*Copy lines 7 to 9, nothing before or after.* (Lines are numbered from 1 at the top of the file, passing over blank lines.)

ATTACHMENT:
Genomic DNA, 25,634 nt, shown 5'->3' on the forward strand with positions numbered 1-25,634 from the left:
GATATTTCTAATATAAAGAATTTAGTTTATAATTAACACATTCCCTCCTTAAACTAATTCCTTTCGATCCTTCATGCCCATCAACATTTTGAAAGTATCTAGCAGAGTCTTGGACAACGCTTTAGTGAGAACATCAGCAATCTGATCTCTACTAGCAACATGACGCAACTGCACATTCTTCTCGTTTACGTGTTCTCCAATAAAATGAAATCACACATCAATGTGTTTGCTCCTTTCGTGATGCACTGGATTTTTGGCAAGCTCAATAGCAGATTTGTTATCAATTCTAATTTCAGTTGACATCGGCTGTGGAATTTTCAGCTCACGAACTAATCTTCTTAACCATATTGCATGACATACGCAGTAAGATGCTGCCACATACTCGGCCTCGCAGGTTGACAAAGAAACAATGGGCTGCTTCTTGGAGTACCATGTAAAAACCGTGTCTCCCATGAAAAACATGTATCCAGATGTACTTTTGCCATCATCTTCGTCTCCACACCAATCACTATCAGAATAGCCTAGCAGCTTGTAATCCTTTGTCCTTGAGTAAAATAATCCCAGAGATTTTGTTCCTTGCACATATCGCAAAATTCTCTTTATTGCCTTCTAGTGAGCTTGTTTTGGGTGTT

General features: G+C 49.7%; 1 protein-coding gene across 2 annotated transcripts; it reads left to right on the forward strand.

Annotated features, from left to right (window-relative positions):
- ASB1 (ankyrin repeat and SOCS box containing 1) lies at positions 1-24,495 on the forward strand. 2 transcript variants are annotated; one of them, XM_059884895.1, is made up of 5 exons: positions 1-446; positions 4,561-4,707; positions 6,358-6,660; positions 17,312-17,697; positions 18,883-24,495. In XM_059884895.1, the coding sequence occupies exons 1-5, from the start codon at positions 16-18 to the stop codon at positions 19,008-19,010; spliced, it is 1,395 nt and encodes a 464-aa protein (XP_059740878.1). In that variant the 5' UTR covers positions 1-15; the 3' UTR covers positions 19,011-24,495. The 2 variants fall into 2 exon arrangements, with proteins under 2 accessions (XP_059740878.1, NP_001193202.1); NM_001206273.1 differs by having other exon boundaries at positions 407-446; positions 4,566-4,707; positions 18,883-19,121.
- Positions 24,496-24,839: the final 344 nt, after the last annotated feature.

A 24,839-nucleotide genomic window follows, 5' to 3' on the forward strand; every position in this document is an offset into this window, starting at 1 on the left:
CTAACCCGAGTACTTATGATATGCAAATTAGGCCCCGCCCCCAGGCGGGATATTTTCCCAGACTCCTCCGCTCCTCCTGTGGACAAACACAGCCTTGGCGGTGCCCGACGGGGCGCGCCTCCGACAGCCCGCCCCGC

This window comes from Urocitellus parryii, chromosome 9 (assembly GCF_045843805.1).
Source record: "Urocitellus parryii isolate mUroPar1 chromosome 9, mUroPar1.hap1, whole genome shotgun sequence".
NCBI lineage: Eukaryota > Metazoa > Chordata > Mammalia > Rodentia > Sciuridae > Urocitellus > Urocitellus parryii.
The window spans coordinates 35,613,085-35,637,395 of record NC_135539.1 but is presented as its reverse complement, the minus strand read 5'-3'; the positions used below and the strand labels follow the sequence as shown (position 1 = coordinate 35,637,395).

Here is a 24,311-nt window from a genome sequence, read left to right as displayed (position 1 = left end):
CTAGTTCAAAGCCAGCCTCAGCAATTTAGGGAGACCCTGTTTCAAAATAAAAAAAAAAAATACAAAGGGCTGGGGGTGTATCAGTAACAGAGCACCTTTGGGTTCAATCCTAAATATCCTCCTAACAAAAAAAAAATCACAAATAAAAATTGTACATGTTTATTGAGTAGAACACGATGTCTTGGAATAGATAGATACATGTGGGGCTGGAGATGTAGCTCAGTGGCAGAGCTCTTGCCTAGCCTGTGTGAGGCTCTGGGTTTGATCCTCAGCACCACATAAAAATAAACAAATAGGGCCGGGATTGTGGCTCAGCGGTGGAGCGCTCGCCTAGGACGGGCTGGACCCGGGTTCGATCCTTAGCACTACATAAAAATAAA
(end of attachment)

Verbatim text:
A 24,839-nucleotide genomic window follows, 5' to 3' on the forward strand; every position in this document is an offset into this window, starting at 1 on the left:
CTAACCCGAGTACTTATGATATGCAAATTAGGCCCCGCCCCCAGGCGGGATATTTTCCCAGACTCCTCCGCTCCTCCTGTGGACAAACACAGCCTTGGCGGTGCCCGACGGGGCGCGCCTCCGACAGCCCGCCCCGC

This window comes from Urocitellus parryii, chromosome 9 (assembly GCF_045843805.1).